Here’s a short excerpt from a fascinating article that just ran on about drug resistance in cancer cells:

Cancer stem cells linked to drug resistance

Most drugs used to treat lung, breast and pancreatic cancers also promote drug-resistance and ultimately spur tumor growth. Researchers at the University of California, San Diego School of Medicine have discovered a molecule, or biomarker, called CD61 on the surface of drug-resistant tumors that appears responsible for inducing tumor metastasis by enhancing the stem cell-like properties of cancer cells.

The findings, published in the April 20, 2014 online issue of Nature Cell Biology, may point to new therapeutic opportunities for reversing in a range of cancers, including those in the lung, pancreas and breast.

“There are a number of drugs that patients respond to during their initial cancer treatment, but relapse occurs when cancer cells become drug-resistant,” said David Cheresh, PhD, Distinguished Professor of Pathology and UC San Diego Moores Cancer Center associate director for Innovation and Industry Alliances. “We looked at the cells before and after they became resistant and asked, ‘What has changed in the cells?'”

Cheresh and colleagues investigated how become resistant to drugs like erlotinib or lapatinib, known as receptor tyrosine kinase inhibitors and commonly used in standard cancer therapies. They found that as drug resistance occurs, tumor cells acquire stem cell-like properties that give them the capacity to survive throughout the body and essentially ignore the drugs…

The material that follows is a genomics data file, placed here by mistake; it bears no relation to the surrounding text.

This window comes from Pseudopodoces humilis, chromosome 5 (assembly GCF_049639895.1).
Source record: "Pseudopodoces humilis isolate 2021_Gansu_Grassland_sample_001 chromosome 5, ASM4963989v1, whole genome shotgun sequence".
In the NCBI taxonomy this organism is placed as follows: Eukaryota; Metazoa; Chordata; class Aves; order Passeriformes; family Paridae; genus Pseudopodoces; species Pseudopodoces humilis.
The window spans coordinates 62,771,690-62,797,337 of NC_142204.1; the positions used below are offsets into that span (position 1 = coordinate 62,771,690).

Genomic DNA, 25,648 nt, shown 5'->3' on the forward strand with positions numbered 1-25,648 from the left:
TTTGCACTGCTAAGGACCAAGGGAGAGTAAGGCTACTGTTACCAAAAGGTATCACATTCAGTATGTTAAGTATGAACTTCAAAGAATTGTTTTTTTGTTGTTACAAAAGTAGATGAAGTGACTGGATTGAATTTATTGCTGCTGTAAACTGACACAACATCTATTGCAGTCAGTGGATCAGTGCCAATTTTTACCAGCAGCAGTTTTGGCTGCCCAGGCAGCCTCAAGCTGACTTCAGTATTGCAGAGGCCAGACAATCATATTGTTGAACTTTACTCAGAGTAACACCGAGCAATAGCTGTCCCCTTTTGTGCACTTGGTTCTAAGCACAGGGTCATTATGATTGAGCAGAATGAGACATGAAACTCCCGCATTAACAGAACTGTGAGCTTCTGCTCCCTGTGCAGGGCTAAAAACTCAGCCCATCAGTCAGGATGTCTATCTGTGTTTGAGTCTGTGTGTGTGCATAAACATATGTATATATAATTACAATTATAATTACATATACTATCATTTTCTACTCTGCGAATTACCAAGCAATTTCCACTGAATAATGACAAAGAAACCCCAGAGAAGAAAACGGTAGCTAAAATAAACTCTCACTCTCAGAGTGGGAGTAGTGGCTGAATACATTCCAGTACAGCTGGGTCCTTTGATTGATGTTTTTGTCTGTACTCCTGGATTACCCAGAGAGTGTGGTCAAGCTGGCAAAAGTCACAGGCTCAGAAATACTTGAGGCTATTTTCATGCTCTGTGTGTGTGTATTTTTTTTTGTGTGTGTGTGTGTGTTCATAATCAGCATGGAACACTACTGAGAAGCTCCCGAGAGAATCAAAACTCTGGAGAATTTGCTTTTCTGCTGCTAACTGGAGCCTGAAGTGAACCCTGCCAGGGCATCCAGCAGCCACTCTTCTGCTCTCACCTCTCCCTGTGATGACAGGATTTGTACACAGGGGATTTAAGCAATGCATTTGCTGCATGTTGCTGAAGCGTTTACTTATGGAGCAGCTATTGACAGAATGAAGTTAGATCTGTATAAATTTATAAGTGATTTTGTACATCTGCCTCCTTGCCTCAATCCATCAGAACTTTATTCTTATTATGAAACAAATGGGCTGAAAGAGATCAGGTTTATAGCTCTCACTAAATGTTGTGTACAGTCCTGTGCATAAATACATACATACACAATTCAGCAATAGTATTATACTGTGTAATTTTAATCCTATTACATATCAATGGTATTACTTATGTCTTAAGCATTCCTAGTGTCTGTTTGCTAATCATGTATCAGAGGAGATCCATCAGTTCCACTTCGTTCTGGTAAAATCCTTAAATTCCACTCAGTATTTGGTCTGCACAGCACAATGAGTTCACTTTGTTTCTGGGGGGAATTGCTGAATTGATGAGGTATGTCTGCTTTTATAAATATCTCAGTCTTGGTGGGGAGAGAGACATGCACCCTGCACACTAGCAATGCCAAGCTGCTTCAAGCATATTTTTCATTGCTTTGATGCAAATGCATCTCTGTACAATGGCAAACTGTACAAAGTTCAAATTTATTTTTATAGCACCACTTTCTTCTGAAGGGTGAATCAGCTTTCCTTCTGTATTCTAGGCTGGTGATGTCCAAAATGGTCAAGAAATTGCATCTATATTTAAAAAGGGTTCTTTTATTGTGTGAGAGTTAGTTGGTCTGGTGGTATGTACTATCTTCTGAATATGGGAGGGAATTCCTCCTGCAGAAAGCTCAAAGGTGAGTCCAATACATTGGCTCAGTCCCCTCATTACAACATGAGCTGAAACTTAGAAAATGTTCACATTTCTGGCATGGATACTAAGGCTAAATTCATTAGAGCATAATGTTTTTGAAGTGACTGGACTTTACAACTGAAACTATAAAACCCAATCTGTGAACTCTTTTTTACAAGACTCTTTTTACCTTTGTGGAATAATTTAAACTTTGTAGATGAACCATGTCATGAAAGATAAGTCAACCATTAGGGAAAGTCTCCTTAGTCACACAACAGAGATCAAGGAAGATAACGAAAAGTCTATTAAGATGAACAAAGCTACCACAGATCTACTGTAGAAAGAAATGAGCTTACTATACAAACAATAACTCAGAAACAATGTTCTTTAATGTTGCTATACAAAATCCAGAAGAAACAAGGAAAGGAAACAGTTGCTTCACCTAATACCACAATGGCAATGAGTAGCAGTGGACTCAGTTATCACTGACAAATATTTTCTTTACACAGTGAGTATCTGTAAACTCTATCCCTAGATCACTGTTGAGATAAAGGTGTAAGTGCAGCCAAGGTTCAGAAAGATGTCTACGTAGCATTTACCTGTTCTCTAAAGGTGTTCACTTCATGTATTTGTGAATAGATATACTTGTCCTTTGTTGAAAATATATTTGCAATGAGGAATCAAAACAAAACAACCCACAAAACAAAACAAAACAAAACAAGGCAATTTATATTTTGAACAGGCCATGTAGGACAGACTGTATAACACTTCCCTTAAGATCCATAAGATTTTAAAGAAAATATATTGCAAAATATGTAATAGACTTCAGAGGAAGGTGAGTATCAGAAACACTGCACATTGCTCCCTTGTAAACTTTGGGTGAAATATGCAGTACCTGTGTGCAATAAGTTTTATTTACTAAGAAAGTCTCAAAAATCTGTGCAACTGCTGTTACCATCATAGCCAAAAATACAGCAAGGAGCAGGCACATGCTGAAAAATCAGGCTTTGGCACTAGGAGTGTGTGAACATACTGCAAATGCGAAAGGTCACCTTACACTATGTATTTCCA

When lung cancer cells become drug resistant, tumor cells return as shown in brown. Credit: UC San Diego School of Medicine
When lung cancer cells become drug resistant, tumor cells return as shown in brown. Credit: UC San Diego School of Medicine


Click on the link below to read more:

I have been reading a lot about this lately.  Like “immunotherapy,” “stem cells” have become a hopeful harbinger to the future.  But that doesn’t make any of it true.  Could stem cells be a key to unlocking some of cancer’s secrets in the future?  Possibly.  Next month or even next year?  Unlikely.

No, research like this could take a decade or more to start saving very many lives.  I say “very many” because it is more likely that a breakthrough like this will be a small one; helping a few patients from one or more subsets of a specific cancer or two.

Hope I’m wrong.  But here’s the thing.  These days we’re hearing about research that a decade or two ago wouldn’t even make page 18 of the newspaper in Grand Rapids, Michigan.  Granted, computers help speed the research process.  But now enough–at least so far.  Hope I’m wrong!

Feel good and keep smiling!  Pat


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